Detect Malicious Control Panel Items With This Free Splunk Detection Rule
Windows Control Panel items are utilities that allow users to view and adjust computer settings. Control Panel items are registered executable (.exe) or Control Panel (.cpl) files, the latter are actually renamed dynamic-link library (.dll) files that export a CPlApplet function. Control Panel items can be executed directly from the command line, programmatically via an application programming interface (API) call, or by simply double-clicking the file.
For ease of use, Control Panel items typically include graphical menus available to users after being registered and loaded into the Control Panel.
Adversaries can use Control Panel items as execution payloads to execute arbitrary commands. Malicious Control Panel items can be delivered via Spearphishing Attachment campaigns or executed as part of multi-stage malware.  Control Panel items, specifically CPL files, may also bypass application and/or file extension whitelisting.
Tactic: Defense Evasion, Execution
Permissions Required: User, Administrator, SYSTEM
Data Sources: API monitoring, Binary file metadata, DLL monitoring, Windows Registry, Windows event logs, Process command-line parameters, Process monitoring
Defense Bypassed: Application whitelisting, Process whitelisting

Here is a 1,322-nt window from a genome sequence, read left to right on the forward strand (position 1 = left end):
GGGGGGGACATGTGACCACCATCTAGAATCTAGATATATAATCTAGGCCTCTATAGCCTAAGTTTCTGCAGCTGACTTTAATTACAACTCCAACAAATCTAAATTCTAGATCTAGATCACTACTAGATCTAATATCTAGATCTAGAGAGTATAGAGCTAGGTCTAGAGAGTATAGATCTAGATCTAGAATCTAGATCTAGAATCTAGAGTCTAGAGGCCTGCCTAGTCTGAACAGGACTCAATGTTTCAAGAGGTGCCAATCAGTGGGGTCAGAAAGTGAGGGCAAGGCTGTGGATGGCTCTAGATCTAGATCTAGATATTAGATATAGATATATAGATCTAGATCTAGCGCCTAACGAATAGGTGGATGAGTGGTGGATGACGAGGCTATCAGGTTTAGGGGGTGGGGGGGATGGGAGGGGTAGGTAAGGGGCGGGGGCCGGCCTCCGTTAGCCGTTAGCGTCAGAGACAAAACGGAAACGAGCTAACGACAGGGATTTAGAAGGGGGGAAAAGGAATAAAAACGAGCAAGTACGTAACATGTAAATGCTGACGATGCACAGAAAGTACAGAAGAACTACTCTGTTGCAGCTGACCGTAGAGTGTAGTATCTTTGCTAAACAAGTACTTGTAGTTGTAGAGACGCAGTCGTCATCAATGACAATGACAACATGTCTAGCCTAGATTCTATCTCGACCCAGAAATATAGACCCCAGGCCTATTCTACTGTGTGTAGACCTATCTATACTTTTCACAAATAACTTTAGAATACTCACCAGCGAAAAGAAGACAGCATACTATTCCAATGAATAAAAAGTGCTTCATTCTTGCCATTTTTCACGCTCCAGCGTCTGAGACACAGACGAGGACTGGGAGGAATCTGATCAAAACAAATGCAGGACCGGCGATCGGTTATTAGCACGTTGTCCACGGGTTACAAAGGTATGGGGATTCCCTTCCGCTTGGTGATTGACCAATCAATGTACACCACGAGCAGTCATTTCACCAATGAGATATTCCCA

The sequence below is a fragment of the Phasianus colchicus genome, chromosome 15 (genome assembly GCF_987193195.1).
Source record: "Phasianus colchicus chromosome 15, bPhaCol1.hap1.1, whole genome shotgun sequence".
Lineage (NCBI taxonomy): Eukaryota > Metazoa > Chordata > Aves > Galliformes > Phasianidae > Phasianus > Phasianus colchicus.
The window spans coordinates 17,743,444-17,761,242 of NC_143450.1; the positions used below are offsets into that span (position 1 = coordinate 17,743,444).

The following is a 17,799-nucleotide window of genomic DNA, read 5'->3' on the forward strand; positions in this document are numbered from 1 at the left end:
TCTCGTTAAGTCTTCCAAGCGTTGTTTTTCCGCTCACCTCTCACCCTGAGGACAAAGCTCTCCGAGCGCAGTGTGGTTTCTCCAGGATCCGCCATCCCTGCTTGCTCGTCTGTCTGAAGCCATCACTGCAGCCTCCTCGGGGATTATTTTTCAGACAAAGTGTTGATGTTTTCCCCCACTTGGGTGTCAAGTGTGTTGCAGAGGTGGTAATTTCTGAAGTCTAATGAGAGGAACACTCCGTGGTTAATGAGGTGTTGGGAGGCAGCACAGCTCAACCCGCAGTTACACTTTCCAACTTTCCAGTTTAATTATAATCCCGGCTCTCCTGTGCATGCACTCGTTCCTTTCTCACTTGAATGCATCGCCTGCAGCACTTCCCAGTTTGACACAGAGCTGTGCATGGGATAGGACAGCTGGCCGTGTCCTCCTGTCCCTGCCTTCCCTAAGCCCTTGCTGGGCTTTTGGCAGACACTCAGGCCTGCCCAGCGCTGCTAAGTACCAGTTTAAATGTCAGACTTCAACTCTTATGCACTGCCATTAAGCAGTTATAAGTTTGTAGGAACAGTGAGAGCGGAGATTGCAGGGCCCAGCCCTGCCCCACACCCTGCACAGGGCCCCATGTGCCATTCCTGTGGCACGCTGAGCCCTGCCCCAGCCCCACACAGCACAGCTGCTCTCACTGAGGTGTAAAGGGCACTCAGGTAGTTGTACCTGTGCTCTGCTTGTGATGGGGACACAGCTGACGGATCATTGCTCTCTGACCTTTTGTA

Reaver: drops and executes a malicious CPL file as its payload.
Identify and block potentially malicious and unknown .cpl files by using application whitelisting tools, like Windows Defender Application Control, AppLocker, or Software Restriction Policies where appropriate.
Restrict File and Directory Permissions
Restrict storage and execution of Control Panel items to protected directories, such as C:\Windows, rather than user directories.
Monitor and analyze activity related to items associated with CPL files, such as the Windows Control Panel process binary (control.exe) and the Control_RunDLL and ControlRunDLLAsUser API functions in shell32.dll. When executed from the command line or clicked, control.exe will execute the CPL file (ex: control.exe file.cpl) before Rundll32 is used to call the CPL’s API functions (ex: rundll32.exe shell32.dll, Control_RunDLL file.cpl). CPL files can be executed directly via the CPL API function with just the latter Rundll32 command, which may bypass detections and/or execution filters for control.exe.
The resource of Malicious Control Panel items rule:
index=windows source=”WinEventLog:Microsoft-Windows-Sysmon/Operational” (EventCode=1 Image=”*\\control.exe” CommandLine=”*.cpl*”) OR (EventCode=1 Image=”*\\rundll32.exe” CommandLine =”shell32.dll,Control_RunDLL” CommandLine=”*.cpl”) OR (EventCode=1 Image=”*\\rundll32.exe” CommandLine =”shell32.dll,ControlRunDLLAsUse” CommandLine=”*.cpl”) OR (EventCode=1 Image=”*\\rundll32.exe” CommandLine =”*.cpl*”) OR (EventCode IN (12,13) TargetObject IN (“HKLM\\SOFTWARE\\Microsoft\\Windows\\CurrentVersion\\Explorer\\ControlPanel\\NameSpace*” , “HKCR\\CLSID*” , “HKLM\\Software\\Microsoft\\Windows\\CurrentVersion\\ControlPanel*” , “*Shellex\\PropertySheetHandlers”))